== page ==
"Problem" managers plague Canadian workplaces

HRPA study reveals that bad bosses are commonplace - and even tolerated - in Canadian organizations

TORONTO, Jan. 19 /CNW/ - The majority of Canadian HR professionals (73%) believe that managers who bully, speak inappropriately to staff, play favourites or are disrespectful are a significant problem in today's workplace with negative implications on employee engagement, turnover and workplace morale, according to a recent survey by the Human Resources Professionals Association (HRPA) and Canadian HR Reporter. However, the evidence shows that most organizations will tolerate at least some managerial misbehaviour as long as they're getting results.

"Problem managers fall into different camps," says Claude Balthazard, HRPA's director of HR excellence. "There are managers who are poorly trained or promoted to management for the wrong reasons, and there are those managers whose values and attitudes are at odds with that of the organization. Management training can prove to be useful for the first group but is not helpful for the 'bad apples' out there."

Signs of a Problem Manager
According to the survey, the most problematic behaviours exhibited by bad managers included:

  • Inappropriate comments (74%),
  • Favouritism (70%),
  • Unwillingness to follow due process (63%),
  • Treating employees with disrespect (62%), and
  • Bullying or intimidation (57%).

One third of respondents (35%) said their organization will tolerate just about anything from a results-achieving problem manager. The survey also pointed to a correlation between the degree to which an organization tolerates misbehaviour and the size of the problem that problem managers pose in an organization, suggesting that those organizations which turn a blind eye, or even reward, managerial misbehaviour will have more such misconduct.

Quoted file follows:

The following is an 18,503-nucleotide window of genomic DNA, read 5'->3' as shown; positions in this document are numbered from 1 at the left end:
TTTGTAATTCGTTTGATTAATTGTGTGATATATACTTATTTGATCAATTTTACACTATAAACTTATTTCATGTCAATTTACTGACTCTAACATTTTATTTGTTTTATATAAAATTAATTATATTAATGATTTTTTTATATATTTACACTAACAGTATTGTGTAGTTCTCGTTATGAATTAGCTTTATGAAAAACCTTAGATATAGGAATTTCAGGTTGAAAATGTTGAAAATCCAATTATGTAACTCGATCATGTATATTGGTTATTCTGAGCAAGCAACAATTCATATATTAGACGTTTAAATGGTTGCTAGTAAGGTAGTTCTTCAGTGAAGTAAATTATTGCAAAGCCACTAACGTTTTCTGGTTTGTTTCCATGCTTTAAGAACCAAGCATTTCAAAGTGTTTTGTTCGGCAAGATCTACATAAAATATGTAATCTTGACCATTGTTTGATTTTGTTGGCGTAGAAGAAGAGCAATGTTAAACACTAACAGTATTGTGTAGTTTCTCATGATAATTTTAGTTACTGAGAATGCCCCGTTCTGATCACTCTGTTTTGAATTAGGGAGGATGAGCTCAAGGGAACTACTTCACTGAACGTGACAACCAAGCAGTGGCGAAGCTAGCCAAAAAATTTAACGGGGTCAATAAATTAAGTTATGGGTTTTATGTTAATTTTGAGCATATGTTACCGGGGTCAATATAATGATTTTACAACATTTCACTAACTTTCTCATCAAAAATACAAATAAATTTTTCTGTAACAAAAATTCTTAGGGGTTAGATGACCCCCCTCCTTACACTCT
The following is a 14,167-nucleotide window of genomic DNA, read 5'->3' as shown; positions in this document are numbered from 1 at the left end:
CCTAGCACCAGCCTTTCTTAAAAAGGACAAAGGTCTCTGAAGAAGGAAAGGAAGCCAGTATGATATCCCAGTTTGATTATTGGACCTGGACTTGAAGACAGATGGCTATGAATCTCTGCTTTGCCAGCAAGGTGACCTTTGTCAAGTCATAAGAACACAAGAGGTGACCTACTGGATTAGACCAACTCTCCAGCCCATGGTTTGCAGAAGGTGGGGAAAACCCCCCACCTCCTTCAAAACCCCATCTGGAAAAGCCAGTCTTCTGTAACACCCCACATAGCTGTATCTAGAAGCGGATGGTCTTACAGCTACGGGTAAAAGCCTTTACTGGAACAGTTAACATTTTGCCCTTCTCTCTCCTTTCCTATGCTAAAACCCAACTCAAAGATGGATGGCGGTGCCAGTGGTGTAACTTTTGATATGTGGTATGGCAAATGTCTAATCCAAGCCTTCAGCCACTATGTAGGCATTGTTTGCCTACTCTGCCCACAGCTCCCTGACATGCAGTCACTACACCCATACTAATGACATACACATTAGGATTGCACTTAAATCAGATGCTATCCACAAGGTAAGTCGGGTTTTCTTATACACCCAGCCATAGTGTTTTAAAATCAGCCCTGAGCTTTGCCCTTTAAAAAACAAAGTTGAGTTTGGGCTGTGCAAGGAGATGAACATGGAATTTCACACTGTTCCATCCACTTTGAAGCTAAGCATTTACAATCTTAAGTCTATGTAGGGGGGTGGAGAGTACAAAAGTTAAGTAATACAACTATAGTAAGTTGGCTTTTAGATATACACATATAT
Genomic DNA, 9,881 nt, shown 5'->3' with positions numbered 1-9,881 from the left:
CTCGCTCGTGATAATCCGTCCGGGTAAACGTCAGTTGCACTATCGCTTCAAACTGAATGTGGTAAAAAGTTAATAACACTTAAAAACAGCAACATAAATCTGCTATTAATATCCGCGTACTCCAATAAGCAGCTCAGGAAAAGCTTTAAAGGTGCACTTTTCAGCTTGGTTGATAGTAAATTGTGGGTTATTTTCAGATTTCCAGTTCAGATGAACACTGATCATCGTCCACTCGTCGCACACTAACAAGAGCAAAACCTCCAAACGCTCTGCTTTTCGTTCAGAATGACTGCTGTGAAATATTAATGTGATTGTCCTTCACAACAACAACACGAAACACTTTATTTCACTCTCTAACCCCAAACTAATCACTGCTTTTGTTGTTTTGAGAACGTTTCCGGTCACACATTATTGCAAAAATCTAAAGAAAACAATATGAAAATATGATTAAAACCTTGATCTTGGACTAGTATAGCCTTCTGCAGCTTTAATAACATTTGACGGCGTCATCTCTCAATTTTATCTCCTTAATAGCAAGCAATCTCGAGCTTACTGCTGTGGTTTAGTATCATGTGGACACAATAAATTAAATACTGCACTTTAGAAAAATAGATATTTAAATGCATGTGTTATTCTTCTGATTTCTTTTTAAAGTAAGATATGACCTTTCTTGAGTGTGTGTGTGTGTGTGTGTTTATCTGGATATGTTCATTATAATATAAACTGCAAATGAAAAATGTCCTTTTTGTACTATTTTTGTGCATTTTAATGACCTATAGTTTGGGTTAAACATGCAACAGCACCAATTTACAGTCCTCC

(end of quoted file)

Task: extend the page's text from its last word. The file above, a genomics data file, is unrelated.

Workplace Impact
Many respondents commented that problem managers have a strong impact on employee engagement, turnover and the bottom line; and that it does not take many bad managers to have serious morale consequences. Others noted that the incidence of problem managers may be underreported because employees are fearful of reprisals, and that issues can go undetected for a long time, until problems "blow up."

"The key is not to point out the negative consequences of problem behaviours, but rather to convince the problem managers that results will be better if they change their ways," says Balthazard.

About the Survey
The survey was conducted in November by the Human Resources Professionals Association (HRPA) in partnership with Canadian HR Reporter through an online poll of nearly 800 HR professionals from across Canada. For full survey findings, please go to: www.hrpa.ca/hrthoughtleadership/pages/pulsesurveys.aspx.  Commentary on the report can be viewed at: http://www.hrreporter.com/ArticleView.aspx?l=1&articleid=8783.

About the Human Resources Professionals Association (HRPA)
The Human Resources Professionals Association (HRPA) is Canada's HR thought leader with more than 19,000 members in 28 chapters across Ontario. It connects its membership to an unmatched range of HR information resources, events, professional development and networking opportunities and annually hosts the world's second largest HR conference. In Ontario, HRPA issues the Certified Human Resources Professional (CHRP) designation, the national standard for excellence in human resources management and the Senior Human Resources Professional (SHRP) designation, reserved for high-impact HR leaders. www.hrpa.ca

SOURCE Human Resources Professionals Association of Ontario

For further information:

Amy Davidson or Katie O'Dell
Environics Communications
adavidson@environicspr.com, kodell@environicspr.com
416 920-9000

Duff McCutcheon, Communications Specialist
416 923‐2324 x324

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Human Resources Professionals Association of Ontario

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